You are here

Beanlands Nursing Home Requires improvement

We are carrying out a review of quality at Beanlands Nursing Home. We will publish a report when our review is complete. Find out more about our inspection reports.


Inspection carried out on 28 March 2019

During a routine inspection

About the service: Beanlands Nursing Home is a nursing home that was providing personal and nursing care to 37 people aged 65 and over at the time of the inspection.

Why we inspected: This inspection was prompted by a serious incident and information of concerns we received.

People’s experience of using this service: People told us that they were happy at the service. They said that staff were busy which meant that at times they waited for staff to attend to them.

We have made a recommendation about this.

People and their relatives told us staff treated them well and with kindness and respect. Relatives said they were always made to feel welcome when visiting their family member.

Medicines were not always managed safely. An electronic system was in place at the start of our visit. Nursing staff told us they had not received proper training and they found using the system difficult. The provider withdrew the system during our inspection.

Records relating to risks associated with people’s care were not always completed. Risk assessments were not always up to date, and some had not been updated following an incident.

Systems were not in place to monitor accidents and incidents. Safeguarding incidents had not been reported to the Care Quality Commission (CQC) or the local authority. Notifications regarding events and incidents that had occurred at the service were not always submitted. This is a requirement of the providers registration.

The provider did not always maintain appropriate records relating to the requirements of the Mental Capacity Act 2005 (MCA). Authorisations under the Deprivation of Liberty Safeguards (DoLS) had expired. The safeguarding lead took prompt action to address this.

Agency staff did not receive an induction before they began providing care to people.

Staff had not completed all subjects of mandatory training to ensure they had the skills they required for their roles. Records showed staff did not always receive supervision and appraisal of their performance. The provider had plans in place to address this.

There was a complaints policy in place. People and their relatives knew how to complain. Records relating to investigation and outcome of complaints were not always available for us to review.

The governance of the service was not robust. The provider had an awareness of the issues we identified, but had not taken sufficient action to manage the associated risks within the service.

Activities were on offer to all people who used the service. There was a timetable in place and dedicated staff to organise and facilitate activities.

Rating at last inspection: At the last inspection the service was rated Good (report published 30 June 2018).

Enforcement: We have identified two breaches of the Health and Social Care Act (Regulated Activities) Regulations 2014 in relation to the safety and governance of the service. In addition to this, we also found two breaches of the CQC (Registration) Regulations 2009 where the provider failed to notify us of incidents and deaths which had occurred at the service. The provider is legally required to inform us of these incidents. We are dealing with this outside of the inspection process. More information is in detailed findings below.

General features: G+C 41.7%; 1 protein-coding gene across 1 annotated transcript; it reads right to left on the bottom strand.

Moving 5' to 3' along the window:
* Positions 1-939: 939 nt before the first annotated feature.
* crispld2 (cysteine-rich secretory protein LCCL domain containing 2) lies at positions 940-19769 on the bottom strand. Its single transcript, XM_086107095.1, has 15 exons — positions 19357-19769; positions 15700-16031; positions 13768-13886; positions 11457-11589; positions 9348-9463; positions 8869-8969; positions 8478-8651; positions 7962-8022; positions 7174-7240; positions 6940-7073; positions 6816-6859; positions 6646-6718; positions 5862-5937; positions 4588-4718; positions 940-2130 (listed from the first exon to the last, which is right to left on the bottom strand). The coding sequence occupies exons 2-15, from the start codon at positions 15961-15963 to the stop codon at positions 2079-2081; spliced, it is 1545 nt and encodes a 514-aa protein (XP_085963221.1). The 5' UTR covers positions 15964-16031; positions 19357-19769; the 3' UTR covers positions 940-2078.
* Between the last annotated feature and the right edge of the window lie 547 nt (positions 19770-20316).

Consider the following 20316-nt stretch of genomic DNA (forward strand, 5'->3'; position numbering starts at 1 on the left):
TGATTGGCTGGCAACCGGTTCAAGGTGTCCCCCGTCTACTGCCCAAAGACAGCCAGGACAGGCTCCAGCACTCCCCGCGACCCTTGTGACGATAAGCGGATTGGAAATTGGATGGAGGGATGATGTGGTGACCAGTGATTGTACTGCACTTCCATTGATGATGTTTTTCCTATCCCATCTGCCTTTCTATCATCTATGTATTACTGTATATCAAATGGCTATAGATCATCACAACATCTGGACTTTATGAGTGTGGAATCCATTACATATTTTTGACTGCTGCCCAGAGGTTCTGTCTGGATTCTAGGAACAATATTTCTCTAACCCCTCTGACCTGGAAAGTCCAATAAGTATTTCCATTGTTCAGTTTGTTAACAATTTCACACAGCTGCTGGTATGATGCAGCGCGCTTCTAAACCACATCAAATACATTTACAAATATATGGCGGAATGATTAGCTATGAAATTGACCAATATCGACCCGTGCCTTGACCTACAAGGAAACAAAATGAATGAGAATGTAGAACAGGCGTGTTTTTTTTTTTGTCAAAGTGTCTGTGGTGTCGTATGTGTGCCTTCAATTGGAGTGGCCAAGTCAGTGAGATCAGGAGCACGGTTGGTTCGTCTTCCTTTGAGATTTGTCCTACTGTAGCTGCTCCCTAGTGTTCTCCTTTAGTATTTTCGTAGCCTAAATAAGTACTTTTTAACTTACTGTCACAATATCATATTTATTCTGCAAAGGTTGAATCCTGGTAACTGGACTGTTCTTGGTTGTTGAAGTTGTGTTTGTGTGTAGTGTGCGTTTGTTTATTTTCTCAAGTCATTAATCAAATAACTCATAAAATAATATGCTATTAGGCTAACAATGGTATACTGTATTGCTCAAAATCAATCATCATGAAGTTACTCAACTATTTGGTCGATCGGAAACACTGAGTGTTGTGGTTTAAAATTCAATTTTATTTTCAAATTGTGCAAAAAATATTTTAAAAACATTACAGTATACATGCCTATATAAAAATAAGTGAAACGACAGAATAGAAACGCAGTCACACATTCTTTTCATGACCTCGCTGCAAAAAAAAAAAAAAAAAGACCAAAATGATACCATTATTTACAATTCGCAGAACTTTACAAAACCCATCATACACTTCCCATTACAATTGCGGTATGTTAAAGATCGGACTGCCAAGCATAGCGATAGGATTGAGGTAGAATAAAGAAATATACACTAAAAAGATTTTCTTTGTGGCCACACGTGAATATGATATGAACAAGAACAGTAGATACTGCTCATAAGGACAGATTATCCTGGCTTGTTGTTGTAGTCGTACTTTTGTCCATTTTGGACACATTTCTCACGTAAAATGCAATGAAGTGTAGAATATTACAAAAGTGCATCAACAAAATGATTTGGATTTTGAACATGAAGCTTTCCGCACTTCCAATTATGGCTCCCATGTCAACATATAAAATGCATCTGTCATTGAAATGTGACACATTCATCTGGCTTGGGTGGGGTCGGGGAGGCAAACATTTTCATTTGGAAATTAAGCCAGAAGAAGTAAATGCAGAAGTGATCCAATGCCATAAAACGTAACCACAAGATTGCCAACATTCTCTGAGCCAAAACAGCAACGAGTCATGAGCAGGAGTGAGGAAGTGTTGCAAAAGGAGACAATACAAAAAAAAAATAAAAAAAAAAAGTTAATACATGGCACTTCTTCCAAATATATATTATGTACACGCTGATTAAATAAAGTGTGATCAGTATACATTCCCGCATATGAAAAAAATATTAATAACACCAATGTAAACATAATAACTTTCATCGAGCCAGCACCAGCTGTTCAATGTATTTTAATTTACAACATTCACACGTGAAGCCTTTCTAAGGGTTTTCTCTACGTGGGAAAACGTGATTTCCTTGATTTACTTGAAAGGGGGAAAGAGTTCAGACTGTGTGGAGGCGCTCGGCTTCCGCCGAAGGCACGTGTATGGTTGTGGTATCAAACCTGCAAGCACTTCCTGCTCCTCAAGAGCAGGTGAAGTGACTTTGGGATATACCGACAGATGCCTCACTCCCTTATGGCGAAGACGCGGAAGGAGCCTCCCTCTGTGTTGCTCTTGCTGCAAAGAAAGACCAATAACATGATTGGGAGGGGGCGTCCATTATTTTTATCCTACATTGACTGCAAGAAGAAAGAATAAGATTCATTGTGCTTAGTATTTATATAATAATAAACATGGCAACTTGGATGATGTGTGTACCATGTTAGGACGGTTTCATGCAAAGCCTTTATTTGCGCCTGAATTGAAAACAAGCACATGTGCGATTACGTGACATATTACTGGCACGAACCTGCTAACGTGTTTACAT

Please see the action we have told the provider to take at the end of this report.

Follow up: We will request an action plan for the provider to understand what they will do to improve the standards of quality and safety. We will monitor the progress of the improvements working alongside the provider and local authority. We will return to visit as per our re-inspection programme. If any concerning information is received we may inspect sooner.

For more details, please see the full report which is on the CQC website at

Inspection carried out on 11 May 2018

During a routine inspection

The inspection took place on 11 May 2018 and was announced. We last inspected Beanlands Nursing Home on 7 and 8 February 2017. At that inspection we identified three breaches of the regulations and rated the service as Requires Improvement. These were; Regulation 12 Safe care and treatment, Regulation 11 Need for consent and Regulation 17 Good governance. We also made a recommendation that the provider review activities for people living with dementia to ensure they provide appropriate support and stimulation.

Following the last inspection, we asked the provider to complete an action plan to show what they would do and by when to improve the key questions of safe, effective, responsive and well led to at least good.

At this inspection, we found the provider had made all the required improvements and addressed the regulatory breaches identified last time we visited the service.

Beanlands Nursing Home is a 'care home'. People in care homes receive accommodation and nursing or personal care as single package under one contractual agreement. CQC regulates both the premises and the care provided, and both were looked at during this inspection.

The provider is registered to accommodate up to 45 older people who may have physical disabilities, terminal illness and those requiring respite care or a period of convalescence. People were supported with both personal care and nursing needs. At the time of the inspection 36 people were using the service.

There was a registered manager in post. A registered manager is a person who has registered with the Care Quality Commission to manage the service. Like registered providers, they are 'registered persons'. Registered persons have legal responsibility for meeting the requirements in the Health and Social Care Act 2008 and associated Regulations about how the service is run.

Not all agency staff who worked at the home received an induction. We have made a recommendation about this.

Care records showed people's plan of care were written in a way that reflected their wishes, preferences, needs and choices in areas such as people's routine, preferred foods and social activities. Social activities had improved and took place on a regular, planned basis. These included musical events, exercise and crafts. We found the plan of activities did not include all activities available to people. We have made a recommendation about this.

The environment and equipment was well maintained and subject to service contracts and safety checks. All areas seen were clean and kept hygienic.